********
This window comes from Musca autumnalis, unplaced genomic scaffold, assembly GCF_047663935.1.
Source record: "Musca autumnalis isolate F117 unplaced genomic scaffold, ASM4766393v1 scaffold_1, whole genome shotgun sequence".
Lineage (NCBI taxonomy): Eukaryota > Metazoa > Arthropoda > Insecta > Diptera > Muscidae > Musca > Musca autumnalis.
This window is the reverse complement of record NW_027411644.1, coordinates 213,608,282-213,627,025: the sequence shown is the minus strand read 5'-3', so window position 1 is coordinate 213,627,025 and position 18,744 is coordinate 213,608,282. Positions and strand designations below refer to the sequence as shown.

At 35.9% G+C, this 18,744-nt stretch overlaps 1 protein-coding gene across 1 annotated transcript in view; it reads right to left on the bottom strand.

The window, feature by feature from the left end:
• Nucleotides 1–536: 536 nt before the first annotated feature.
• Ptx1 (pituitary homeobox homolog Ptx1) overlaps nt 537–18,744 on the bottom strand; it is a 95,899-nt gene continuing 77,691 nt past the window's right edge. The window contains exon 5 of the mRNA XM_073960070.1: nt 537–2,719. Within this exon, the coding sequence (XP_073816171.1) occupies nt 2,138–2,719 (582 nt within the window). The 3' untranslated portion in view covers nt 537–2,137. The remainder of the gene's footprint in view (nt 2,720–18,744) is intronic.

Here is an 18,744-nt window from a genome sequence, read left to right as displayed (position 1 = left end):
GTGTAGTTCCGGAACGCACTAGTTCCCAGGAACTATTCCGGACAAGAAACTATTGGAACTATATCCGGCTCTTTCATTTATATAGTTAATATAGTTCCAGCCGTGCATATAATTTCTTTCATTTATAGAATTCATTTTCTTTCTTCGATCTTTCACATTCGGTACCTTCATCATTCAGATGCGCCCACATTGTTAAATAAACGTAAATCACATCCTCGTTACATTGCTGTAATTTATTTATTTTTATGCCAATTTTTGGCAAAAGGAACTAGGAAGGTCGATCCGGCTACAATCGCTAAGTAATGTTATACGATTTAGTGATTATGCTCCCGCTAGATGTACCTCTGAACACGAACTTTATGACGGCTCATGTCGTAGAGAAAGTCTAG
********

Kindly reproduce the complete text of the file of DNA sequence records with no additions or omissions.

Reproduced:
This window comes from Musca autumnalis, unplaced genomic scaffold, assembly GCF_047663935.1.
Source record: "Musca autumnalis isolate F117 unplaced genomic scaffold, ASM4766393v1 scaffold_1, whole genome shotgun sequence".
Lineage (NCBI taxonomy): Eukaryota > Metazoa > Arthropoda > Insecta > Diptera > Muscidae > Musca > Musca autumnalis.
This window is the reverse complement of record NW_027411644.1, coordinates 213,608,282-213,627,025: the sequence shown is the minus strand read 5'-3', so window position 1 is coordinate 213,627,025 and position 18,744 is coordinate 213,608,282. Positions and strand designations below refer to the sequence as shown.

At 35.9% G+C, this 18,744-nt stretch overlaps 1 protein-coding gene across 1 annotated transcript in view; it reads right to left on the bottom strand.

The window, feature by feature from the left end:
• Nucleotides 1–536: 536 nt before the first annotated feature.
• Ptx1 (pituitary homeobox homolog Ptx1) overlaps nt 537–18,744 on the bottom strand; it is a 95,899-nt gene continuing 77,691 nt past the window's right edge. The window contains exon 5 of the mRNA XM_073960070.1: nt 537–2,719. Within this exon, the coding sequence (XP_073816171.1) occupies nt 2,138–2,719 (582 nt within the window). The 3' untranslated portion in view covers nt 537–2,137. The remainder of the gene's footprint in view (nt 2,720–18,744) is intronic.

Here is an 18,744-nt window from a genome sequence, read left to right as displayed (position 1 = left end):
GTGTAGTTCCGGAACGCACTAGTTCCCAGGAACTATTCCGGACAAGAAACTATTGGAACTATATCCGGCTCTTTCATTTATATAGTTAATATAGTTCCAGCCGTGCATATAATTTCTTTCATTTATAGAATTCATTTTCTTTCTTCGATCTTTCACATTCGGTACCTTCATCATTCAGATGCGCCCACATTGTTAAATAAACGTAAATCACATCCTCGTTACATTGCTGTAATTTATTTATTTTTATGCCAATTTTTGGCAAAAGGAACTAGGAAGGTCGATCCGGCTACAATCGCTAAGTAATGTTATACGATTTAGTGATTATGCTCCCGCTAGATGTACCTCTGAACACGAACTTTATGACGGCTCATGTCGTAGAGAAAGTCTAG